“My godchild, if you haven’t already surmised, is rather headstrong. She requires a firm hand.”
Headstrong definitely describes young Violet. Firm in her convictions, she seeks out answers to questions she has. What really happened to my parents? Who was that rapscallion that accosted me aboard the ship? Who was the little boy in the window of the abandoned house up the street?
Uttering those words to Violet was like waving a red flag at a bull. She decided she’d have to find out more about Dunham Hall.
“Another of your ghosts? Good God, Violet! I thought we’d decided to put that all in the past.”
Ghosts. As in, plural. Violet has always had a sensitivity for the spirits, and we hear it caused several concerns among her family. Little would anyone know that those spirits have watched, protected, and cared for her along the way. Whether finding the thieves set upon acquiring her fortune, or the Samaritans saving her bacon, the ghosts have always shared their stories with Violet, knowing she’d protect them well.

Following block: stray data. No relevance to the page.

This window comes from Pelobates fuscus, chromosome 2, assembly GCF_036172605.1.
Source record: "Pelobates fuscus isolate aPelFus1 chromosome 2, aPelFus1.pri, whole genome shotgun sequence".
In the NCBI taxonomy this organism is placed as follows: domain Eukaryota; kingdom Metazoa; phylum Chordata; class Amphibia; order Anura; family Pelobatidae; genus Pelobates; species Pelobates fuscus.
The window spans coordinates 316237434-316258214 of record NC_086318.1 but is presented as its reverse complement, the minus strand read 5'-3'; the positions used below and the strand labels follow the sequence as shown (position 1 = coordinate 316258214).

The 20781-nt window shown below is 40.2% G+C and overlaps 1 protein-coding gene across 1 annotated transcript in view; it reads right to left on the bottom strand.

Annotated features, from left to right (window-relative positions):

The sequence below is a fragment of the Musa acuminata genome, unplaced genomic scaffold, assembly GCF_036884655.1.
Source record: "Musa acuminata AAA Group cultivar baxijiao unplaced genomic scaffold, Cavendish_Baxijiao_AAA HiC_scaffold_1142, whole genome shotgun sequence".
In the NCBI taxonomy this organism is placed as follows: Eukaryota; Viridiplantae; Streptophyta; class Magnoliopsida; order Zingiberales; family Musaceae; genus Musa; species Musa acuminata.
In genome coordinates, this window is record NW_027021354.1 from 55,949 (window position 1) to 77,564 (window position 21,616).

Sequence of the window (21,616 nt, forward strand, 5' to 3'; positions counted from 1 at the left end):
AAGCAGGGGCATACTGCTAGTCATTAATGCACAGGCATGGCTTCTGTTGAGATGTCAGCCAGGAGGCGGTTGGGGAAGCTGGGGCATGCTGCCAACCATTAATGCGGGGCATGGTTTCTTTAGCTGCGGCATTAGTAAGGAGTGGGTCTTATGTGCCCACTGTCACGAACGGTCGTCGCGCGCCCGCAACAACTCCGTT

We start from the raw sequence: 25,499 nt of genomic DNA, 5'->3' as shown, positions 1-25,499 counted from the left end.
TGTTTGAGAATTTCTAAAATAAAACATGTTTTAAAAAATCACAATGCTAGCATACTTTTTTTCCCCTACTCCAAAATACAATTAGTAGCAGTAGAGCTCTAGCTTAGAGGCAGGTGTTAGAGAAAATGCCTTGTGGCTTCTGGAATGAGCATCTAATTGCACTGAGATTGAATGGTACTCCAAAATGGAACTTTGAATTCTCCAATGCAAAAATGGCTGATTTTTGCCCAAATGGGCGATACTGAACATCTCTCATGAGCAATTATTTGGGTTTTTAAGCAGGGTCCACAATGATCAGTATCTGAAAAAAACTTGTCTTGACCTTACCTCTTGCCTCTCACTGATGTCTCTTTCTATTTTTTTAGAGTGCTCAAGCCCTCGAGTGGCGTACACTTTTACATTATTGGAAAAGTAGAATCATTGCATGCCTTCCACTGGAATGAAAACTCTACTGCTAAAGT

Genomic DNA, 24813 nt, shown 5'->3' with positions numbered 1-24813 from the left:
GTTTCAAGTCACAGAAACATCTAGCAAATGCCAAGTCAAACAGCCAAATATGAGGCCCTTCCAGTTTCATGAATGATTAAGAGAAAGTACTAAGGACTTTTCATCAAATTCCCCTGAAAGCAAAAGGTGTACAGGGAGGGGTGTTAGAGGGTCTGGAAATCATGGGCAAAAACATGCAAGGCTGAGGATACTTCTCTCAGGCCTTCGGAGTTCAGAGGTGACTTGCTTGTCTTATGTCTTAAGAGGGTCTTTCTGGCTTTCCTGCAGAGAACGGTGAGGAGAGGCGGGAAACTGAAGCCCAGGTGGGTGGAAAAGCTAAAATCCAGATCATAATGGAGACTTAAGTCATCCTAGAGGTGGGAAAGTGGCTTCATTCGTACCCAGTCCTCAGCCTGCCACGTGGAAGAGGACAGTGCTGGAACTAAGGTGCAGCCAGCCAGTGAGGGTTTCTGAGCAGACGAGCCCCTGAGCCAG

“Bosh! The poor things are probably more afraid of us than we are of them. I don’t see why we can’t live together in harmony once we understand one another better.